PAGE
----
In October 2016, the New York Department of Public Service issued a Staff Report and Recommendations in the Value of Distributed Energy Resources Proceeding. The goal of the proceeding is to develop accurate pricing for clean distributed energy resources (DERs) that reflects the actual value created by technologies that produce power outside of the utility grid (e.g., fuel cells, microturbines, and photovoltaics) and technologies that produce power or store power (e.g., batteries and flywheels) as well as demand-side measures.
The staff report supports including projects that pair any energy storage technology with an eligible generation facility to receive compensation under a proposed tariff. The report also identifies a utility-driven demonstration project supporting solar-plus-storage. Consolidated Edison Company of New York is currently pursuing a demonstration project that combines multiple solar plus storage systems to improve grid resiliency and provide a dispatchable “virtual power plant” that Con Edison can control and rely on in real time. Con Edison is also pursuing grid-scale energy storage through a request for information seeking to demonstrate how large-scale utility storage can improve company operations, and establish how a singular type of energy storage can offer multiple kinds of value.
Also, at its March 9, 2017 session, New York’s Public Service Commission (PSC) enacted a new compensation structure to value DERs installed in New York. The order establishes compensation values for the first time in New York for energy storage (battery) systems when combined with certain types of DERs. In addition, the PSC directed the state’s utilities to significantly increase the scope and speed of their energy storage endeavors. By the end of 2018, each utility must have deployed and begun operating energy storage projects at no fewer than two separate distribution substations or feeders. The Commission tasked the utilities with striving to perform at least two types of grid functions with the deployed energy resources, for example, increasing hosting capacity and peak load reduction. The Commission stated that these actions are both feasible and necessary to promote timely development of a modern grid capable of managing DERs.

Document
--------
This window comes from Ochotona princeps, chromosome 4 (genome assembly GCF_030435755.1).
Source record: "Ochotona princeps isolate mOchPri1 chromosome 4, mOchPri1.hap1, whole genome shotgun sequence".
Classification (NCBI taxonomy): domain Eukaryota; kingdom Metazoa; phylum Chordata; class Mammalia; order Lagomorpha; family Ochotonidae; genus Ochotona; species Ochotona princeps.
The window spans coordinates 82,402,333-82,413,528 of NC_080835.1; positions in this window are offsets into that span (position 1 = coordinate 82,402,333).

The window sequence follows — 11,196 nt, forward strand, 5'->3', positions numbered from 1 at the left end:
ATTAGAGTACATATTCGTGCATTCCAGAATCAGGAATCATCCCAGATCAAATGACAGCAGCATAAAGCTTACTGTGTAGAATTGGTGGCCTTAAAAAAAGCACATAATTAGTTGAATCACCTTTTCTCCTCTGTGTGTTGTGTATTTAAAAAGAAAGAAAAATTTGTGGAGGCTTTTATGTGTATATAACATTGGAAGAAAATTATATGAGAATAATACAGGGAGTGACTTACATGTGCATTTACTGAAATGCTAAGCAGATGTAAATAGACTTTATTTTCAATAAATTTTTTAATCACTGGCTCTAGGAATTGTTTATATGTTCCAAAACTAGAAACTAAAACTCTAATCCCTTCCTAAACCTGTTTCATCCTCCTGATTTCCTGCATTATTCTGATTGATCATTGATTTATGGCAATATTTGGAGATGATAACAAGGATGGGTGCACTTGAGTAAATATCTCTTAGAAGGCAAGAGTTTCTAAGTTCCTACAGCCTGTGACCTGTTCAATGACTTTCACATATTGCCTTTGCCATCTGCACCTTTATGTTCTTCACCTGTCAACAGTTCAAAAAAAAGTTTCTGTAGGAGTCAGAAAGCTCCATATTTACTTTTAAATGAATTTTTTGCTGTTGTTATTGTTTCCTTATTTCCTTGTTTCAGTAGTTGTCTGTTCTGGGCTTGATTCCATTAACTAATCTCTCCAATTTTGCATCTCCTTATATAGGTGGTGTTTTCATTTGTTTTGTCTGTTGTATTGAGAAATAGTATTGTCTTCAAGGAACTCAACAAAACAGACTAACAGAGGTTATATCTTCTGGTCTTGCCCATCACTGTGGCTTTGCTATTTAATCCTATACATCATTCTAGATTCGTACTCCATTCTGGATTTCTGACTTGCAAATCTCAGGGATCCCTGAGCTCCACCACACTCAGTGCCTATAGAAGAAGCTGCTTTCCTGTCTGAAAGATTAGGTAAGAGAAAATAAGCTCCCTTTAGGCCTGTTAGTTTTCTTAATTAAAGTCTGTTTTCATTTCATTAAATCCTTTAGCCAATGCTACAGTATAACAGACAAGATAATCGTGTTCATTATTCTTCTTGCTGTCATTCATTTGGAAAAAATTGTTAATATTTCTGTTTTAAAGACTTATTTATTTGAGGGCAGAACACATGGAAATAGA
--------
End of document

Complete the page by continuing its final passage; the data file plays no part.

These developments promise good outcomes for the deployment of energy storage, for environmental protection and for consumers. They may also play a role in the planned shutdown (by 2021) of the Indian Point nuclear power facility, that has the capacity to generate more than 2000 MW of electricity and that serves about 25% of the energy needs of New York City and Westchester. At a recent legislative hearing on the Indian Point shutdown, state officials discussed making up for the lost energy by efficiency programs and by encouraging opportunities for renewable, non-polluting sources like solar, wind and hydropower. Their focus on renewables bodes well for further investment in energy storage as a component of reliable service using a resilient distribution system. The battery storage “lessons learned” in Southern California in resolving the gas leak crisis may be valuable to New York State in planning for the shutdown of Indian Point.